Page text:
Bushfire hits Australia’s largest observatory
FIREFIGHTERS ARE HOPING TO assess what damage a “large and dangerous” bushfire has had on a world-leading observatory in northern NSW today.
Staff from the Siding Spring Observatory – which is home to more than $100 million worth of research equipment – in Warrumbungle National Park were evacuated on Sunday to nearby Coonabarabran due to the blaze, which also destroyed at least two properties.
A watch-and-act remains in place for the fire, which has burnt through more than 32,000ha of bush, scrub and grass.
Overnight the NSW Rural Fire Service (RFS) have been focused on fighting the blaze. But RFS spokeswoman Laura Ryan said earlier today that they were expecting to enter the site and assess the damage today.
Damage to observatory due to NSW bushfire
“We have got reports that the main telescope has survived,” Laura said yesterday. “As the sun comes up we are hoping to get a clearer view.”
A statement from the Australian National University, managers of the observatory, said: “An initial assessment indicates that five buildings have been severely affected or damaged, including the lodge used to accommodate visiting researchers and a number of cottages and sheds.
“A fire has been extinguished at the Visitors Centre this morning. We expect the Visitor Centre has been severely damaged.”
The statement added: “An initial visual assessment indicated that no telescopes appear to have received major damage, but the impact of the fire on the instruments will not be known until later today.”
ANU visiting astronomer, Professor Joss Bland Hawthorn, told Australian Geographic that the lodge accommodation block had been burned to the ground, but the telescopes seemed to be largely unscathed.
“The damage by the fire seems not to have been too severe to the telescopes themselves,” he says. “I would expect that they will be back on their feet in a matter of weeks.”
Fire control methods may have saved telecopes
Joss says the good news is that the observatory itself has been spared. “It’s a world-famous observatory and it has a lot of very exciting projects going on right now on all of the telescopes up there, including the Anglo Australian Telescope (AAT),” he says.
“All of those telescopes have been spared so you would hope that means that the operations are not affected terribly in the long term, but in the short term of course there will be delays.”
Bushfire prevention measures, such as controlled fires around the site and mesh to repel embers from the telescopes, aided in protecting the observatory.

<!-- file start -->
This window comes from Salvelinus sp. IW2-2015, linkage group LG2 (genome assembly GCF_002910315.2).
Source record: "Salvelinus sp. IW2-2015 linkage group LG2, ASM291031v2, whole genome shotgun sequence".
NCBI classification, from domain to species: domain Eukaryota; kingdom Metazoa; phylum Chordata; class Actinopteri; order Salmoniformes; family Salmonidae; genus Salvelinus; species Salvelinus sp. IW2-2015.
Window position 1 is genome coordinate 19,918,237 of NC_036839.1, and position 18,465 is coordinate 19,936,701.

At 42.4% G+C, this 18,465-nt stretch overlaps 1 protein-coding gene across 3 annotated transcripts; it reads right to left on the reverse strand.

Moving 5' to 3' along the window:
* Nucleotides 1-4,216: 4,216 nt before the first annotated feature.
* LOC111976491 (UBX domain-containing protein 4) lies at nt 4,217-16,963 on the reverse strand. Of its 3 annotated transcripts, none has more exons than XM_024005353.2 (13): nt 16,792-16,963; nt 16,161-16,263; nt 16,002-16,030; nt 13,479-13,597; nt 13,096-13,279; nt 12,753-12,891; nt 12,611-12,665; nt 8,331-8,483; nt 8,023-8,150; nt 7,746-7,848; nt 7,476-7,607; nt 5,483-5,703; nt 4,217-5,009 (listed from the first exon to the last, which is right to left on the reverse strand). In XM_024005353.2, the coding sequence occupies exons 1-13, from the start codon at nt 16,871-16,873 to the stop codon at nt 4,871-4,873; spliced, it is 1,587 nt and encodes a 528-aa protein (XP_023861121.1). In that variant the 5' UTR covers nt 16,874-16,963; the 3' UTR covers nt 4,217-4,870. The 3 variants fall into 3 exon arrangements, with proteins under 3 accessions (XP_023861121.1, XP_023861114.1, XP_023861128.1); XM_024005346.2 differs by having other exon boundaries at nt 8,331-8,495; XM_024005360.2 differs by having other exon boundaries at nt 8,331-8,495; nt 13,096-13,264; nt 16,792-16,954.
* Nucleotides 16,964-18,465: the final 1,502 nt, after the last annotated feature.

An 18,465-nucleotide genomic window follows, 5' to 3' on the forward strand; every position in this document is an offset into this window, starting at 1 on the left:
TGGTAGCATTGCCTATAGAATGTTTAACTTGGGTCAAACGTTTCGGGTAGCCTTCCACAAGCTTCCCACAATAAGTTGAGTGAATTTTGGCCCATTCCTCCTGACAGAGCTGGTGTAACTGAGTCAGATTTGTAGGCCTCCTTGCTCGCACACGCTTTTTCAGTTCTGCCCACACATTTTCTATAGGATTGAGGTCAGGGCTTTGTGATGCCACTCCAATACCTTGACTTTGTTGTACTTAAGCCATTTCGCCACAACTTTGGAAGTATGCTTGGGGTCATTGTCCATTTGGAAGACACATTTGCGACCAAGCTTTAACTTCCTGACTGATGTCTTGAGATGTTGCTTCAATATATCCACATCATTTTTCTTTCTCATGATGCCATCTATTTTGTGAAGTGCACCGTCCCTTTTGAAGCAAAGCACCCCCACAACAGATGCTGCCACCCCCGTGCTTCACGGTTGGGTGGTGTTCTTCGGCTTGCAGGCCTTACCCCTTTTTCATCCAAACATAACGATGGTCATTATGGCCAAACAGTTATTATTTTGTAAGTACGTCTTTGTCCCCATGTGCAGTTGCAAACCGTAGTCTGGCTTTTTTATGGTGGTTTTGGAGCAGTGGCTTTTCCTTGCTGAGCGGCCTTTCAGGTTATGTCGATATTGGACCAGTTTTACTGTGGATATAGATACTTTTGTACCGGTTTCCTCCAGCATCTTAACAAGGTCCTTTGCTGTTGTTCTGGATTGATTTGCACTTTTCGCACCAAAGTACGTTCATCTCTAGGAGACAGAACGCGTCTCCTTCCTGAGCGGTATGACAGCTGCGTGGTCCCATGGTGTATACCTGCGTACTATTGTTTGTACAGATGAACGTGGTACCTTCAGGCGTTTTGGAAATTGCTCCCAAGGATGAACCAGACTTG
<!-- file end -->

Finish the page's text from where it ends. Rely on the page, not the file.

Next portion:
“The Mount Stromlo Observatory fire [In Canberra in 2003], was a motivating factor to make us do a better job of security at Siding Spring Observatory,” Joss says. “The damage could have been a lot worse, but it was not as bad as expected because of all the measures that have been put in place.”
Images from SSO webcams on the telescopes (below) show fires around the site late on Sunday night. (Credit: ANU/SSO)
More than 65 firefighters and 17 trucks were on site in the early hours of Monday morning, with more expected to arrive throughout Monday. Meanwhile, more than 110 people have been evacuated to Tattersalls Hotel at nearby Baradine, as the RFS warns people not to return home.
Fires burning across the state
Laura says the RFS could not give any indication at the moment as to when it might be safe for locals to return to the area. “It’s another reminder that fires can strike quickly and can be incredibly dangerous and damaging,” she says.
Across the state, however, firefighters are expecting some reprieve with milder weather conditions forecast and winds tending to the south. There are no total fire bans across the state, with fire dangers listed as moderate and high throughout southern NSW and along the coast, with very high fire danger in the north-west.
About 170 blazes are burning through bush, scrub and grass with about 50 of those out of control.
The SSO is home to all of ANU’s research telescopes. These include the 3.9m diameter Anglo-Australian Telescope (AAT) of the Australian Astronomical Observatory (AAO), the largest optical telescope in Australia; the ANU 2.3m telescope and the Skymapper Telescope.